The Hawker Typhoon was one of World War Two’s most potent ground attack planes. The Typhoon was one of the first planes to provide ‘close air support’.
The design of the Typhoon started in 1938 when Hawker believed that they had developed an engine that was twice as powerful as a Merlin engine that powered the legendary Hawker Hurricane. Such an engine required a new aircraft. The main specifications for this new aircraft was for a top speed of over 400 mph. It was also to be armed with twelve .303 Browning machine guns.
The prototype Typhoon first flew in February 1940. It was initially dogged by an unreliable engine – the Sabre – but this problem was overcome and the first flight of the Typhoon Mk II took place on May 3rd, 1941. This plane was armed with four 20-mm cannon and a larger fin and rudder gave the aircraft greater stability. However, the first production Typhoons were armed with machine guns as a result of a shortage of cannon feed mechanisms. But 3,205 Typhoons would be built with cannon.
Initial tests showed that the Typhoon was 40 mph faster than a Mk VB Spitfire at 15,000 feet and faster still at lower altitudes – though it was less agile. No. 56 Squadron at Duxford was the first to receive the Typhoon for operational purposes in September 1941. However some serious problems with the aircraft meant that it did not fly ‘in anger’ until May 1942 and its introduction was not greeted with universal acclaim by pilots. The first Typhoon kill was on August 9th, 1942, when a Typhoon from 266 Squadron shot down a Ju-88 off the Norfolk coast. The Typhoon was also used at the ill-fated Dieppe landings.
The two most serious problems with the first operational Typhoons were that the Sabre engine, though capable of producing 400 mph, was unreliable and that carbon monoxide that was produced seeped into the cockpit. This second problem was solved by pilots wearing oxygen masks. However, the future of the Typhoon at an operational level was in jeopardy as it failed to perform well above 15,000 feet. The saving grace of the Typhoon was the recognition that at a low level the plane was very agile and fast. Whereas the Spitfire and Hurricane found it difficult to engage the legendary Fw 190’s at low level, the Typhoon did not. Out of the first 60 Typhoon kills, 40 were Fw 190’s. In recognition of this, frantic efforts were made to overcome the Typhoon’s engine problems, especially as low-level Luftwaffe attacks were common in 1942. However, a solution for the Sabre’s problems was not fully introduced until mid-1943 when reliability greatly improved thus increasing the operational value of the Typhoon.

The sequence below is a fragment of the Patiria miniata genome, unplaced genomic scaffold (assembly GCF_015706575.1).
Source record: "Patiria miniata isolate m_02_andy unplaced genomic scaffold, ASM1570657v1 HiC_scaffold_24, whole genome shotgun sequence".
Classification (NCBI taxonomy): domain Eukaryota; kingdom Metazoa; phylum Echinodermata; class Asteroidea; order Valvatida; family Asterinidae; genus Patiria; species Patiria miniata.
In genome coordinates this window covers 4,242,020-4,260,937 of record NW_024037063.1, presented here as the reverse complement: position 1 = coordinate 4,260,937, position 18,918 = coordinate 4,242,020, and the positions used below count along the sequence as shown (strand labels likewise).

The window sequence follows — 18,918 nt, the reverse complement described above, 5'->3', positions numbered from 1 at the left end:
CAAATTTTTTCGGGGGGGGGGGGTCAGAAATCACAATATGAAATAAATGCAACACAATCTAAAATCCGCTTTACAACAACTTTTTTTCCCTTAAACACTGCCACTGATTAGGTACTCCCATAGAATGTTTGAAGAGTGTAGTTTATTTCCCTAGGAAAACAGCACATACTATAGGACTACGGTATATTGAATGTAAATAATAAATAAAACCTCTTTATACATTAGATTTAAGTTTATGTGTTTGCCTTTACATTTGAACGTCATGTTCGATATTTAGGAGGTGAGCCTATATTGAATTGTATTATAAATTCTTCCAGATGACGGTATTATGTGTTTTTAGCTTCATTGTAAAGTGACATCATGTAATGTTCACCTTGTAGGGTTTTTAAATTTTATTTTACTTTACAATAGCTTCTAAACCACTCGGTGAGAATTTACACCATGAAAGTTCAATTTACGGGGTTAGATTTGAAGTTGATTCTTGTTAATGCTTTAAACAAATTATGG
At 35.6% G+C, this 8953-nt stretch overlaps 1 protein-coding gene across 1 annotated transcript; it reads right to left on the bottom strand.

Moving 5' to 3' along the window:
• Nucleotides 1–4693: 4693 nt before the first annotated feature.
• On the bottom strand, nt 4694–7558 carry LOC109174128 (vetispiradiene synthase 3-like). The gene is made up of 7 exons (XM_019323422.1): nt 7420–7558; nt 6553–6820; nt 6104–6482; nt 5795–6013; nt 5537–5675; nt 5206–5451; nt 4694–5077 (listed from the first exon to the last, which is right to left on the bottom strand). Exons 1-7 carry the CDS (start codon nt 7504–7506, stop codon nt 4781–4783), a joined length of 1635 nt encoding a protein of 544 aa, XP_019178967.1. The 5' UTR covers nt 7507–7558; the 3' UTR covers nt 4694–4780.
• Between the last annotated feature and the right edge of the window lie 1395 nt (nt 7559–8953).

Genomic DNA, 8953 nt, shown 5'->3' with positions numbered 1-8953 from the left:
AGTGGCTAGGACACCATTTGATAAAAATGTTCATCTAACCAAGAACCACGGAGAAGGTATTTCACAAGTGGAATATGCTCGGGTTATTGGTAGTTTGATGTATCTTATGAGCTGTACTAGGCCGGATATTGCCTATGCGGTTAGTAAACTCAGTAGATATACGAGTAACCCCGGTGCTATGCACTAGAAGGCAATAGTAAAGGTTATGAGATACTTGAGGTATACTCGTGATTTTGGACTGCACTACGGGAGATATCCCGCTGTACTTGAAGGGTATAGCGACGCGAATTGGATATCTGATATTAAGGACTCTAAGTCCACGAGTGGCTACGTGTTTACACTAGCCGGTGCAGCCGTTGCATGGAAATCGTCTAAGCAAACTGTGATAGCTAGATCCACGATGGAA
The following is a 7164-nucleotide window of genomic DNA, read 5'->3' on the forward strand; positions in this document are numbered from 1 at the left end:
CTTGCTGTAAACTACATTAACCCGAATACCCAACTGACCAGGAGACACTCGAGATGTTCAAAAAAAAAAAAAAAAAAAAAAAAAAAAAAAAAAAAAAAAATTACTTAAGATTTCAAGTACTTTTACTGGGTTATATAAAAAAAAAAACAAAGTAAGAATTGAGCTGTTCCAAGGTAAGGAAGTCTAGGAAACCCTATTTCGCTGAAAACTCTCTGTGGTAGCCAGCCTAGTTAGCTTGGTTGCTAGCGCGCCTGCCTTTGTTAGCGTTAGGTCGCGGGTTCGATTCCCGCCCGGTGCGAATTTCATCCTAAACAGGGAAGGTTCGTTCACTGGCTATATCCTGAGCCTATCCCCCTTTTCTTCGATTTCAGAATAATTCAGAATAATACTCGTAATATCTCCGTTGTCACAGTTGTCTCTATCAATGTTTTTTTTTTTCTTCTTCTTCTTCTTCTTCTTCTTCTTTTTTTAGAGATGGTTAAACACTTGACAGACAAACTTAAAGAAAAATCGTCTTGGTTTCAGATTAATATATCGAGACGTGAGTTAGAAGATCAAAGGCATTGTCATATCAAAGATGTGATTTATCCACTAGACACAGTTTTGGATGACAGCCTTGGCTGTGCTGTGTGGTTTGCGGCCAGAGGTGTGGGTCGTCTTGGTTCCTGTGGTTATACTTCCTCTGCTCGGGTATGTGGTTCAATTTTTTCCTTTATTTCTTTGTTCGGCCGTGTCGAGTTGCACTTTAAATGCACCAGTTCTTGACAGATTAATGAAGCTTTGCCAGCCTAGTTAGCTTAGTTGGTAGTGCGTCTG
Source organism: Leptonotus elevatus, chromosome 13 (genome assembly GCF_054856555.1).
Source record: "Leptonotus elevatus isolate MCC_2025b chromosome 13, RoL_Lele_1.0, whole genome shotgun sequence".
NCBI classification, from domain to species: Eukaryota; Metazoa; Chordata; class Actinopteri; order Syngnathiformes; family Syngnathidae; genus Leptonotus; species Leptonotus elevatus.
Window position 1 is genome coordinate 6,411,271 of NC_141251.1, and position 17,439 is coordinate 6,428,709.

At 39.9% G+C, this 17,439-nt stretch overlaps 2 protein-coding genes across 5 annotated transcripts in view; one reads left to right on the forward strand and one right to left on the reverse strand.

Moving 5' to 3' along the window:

In late 1942, the Typhoon was given a bomb-carrying capability. However, it is most famous for carrying rocker projectiles (RP’s). Initially a Typhoon was fitted with either bomb racks for its 250 or 500 lb bombs and these racks could be interchanged with RP racks. However, the procedure for changing was long and time wasting. As a result of this, the Typhoon became a platform for either bombs or RP’s – but not both. The Typhoon first carried RP’s in October 1943. Most commonly, eight high explosive or semi-armour piercing RP’s were used, four on each wing. Used for a low level attack, such weaponry against trains, tanks etc. could be devastating.
Before D-Day, the Typhoon had been used to great effect in attacks on German radar installations along the French coastline, such as the one at Caudecote/Dieppe that was attacked on June 2nd. On D-Day, the Typhoon was the main close support aircraft for the RAF’s 2nd Tactical Support Force (TAF) that assisted British and Canadian troops as they landed in Normandy. Eighteen Typhoon squadrons flew on June 6th 1944. Eleven were RP carrying and the rest carried bombs and their first target on that day was the German HQ for 84th Corps at Chateau La Meauffe near St. Lô. Two squadrons, 137 and 263, patrolled the Channel and were instructed to engage any German ship if it entered that stretch of water.
The Typhoon was frequently in action as the Allies drove east across Europe to Nazi Germany. Typhoon pilots were instructed to maintain a ‘cab rank’ over a battle field at a height of 10,000 feet so that they could strike with due immediacy as and when they were required. The Typhoon gave very effective cover during the ‘Battle of the Hedgerows’ as the Allies moved out of Normandy and further into occupied France.
To all intents, the aircraft barely changed in its design. A few variants were used: a few NF.Mk IB night fighters were built and equipped with radar and a few were used in the Middle East.